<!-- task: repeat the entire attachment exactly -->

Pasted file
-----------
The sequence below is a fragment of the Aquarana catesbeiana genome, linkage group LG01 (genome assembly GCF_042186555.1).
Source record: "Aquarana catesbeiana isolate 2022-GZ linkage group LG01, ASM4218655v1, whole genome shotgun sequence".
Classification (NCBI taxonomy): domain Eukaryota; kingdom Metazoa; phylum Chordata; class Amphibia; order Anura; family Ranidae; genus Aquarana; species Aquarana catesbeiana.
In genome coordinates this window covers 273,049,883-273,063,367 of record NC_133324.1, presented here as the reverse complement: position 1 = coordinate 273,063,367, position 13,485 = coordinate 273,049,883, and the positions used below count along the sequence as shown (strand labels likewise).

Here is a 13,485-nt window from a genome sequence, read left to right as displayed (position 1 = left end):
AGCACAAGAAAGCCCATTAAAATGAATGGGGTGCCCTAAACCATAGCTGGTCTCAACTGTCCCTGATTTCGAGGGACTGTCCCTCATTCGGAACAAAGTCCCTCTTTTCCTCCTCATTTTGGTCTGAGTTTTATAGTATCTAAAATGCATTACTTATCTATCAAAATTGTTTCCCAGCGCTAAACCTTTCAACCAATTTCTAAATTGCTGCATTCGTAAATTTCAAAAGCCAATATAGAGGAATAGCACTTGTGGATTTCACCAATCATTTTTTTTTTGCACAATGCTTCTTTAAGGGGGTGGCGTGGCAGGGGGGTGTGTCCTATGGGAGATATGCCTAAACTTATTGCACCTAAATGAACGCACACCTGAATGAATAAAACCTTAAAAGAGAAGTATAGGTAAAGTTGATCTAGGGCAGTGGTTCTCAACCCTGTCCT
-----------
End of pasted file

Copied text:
The sequence below is a fragment of the Aquarana catesbeiana genome, linkage group LG01 (genome assembly GCF_042186555.1).
Source record: "Aquarana catesbeiana isolate 2022-GZ linkage group LG01, ASM4218655v1, whole genome shotgun sequence".
Classification (NCBI taxonomy): domain Eukaryota; kingdom Metazoa; phylum Chordata; class Amphibia; order Anura; family Ranidae; genus Aquarana; species Aquarana catesbeiana.
In genome coordinates this window covers 273,049,883-273,063,367 of record NC_133324.1, presented here as the reverse complement: position 1 = coordinate 273,063,367, position 13,485 = coordinate 273,049,883, and the positions used below count along the sequence as shown (strand labels likewise).

Here is a 13,485-nt window from a genome sequence, read left to right as displayed (position 1 = left end):
AGCACAAGAAAGCCCATTAAAATGAATGGGGTGCCCTAAACCATAGCTGGTCTCAACTGTCCCTGATTTCGAGGGACTGTCCCTCATTCGGAACAAAGTCCCTCTTTTCCTCCTCATTTTGGTCTGAGTTTTATAGTATCTAAAATGCATTACTTATCTATCAAAATTGTTTCCCAGCGCTAAACCTTTCAACCAATTTCTAAATTGCTGCATTCGTAAATTTCAAAAGCCAATATAGAGGAATAGCACTTGTGGATTTCACCAATCATTTTTTTTTTGCACAATGCTTCTTTAAGGGGGTGGCGTGGCAGGGGGGTGTGTCCTATGGGAGATATGCCTAAACTTATTGCACCTAAATGAACGCACACCTGAATGAATAAAACCTTAAAAGAGAAGTATAGGTAAAGTTGATCTAGGGCAGTGGTTCTCAACCCTGTCCT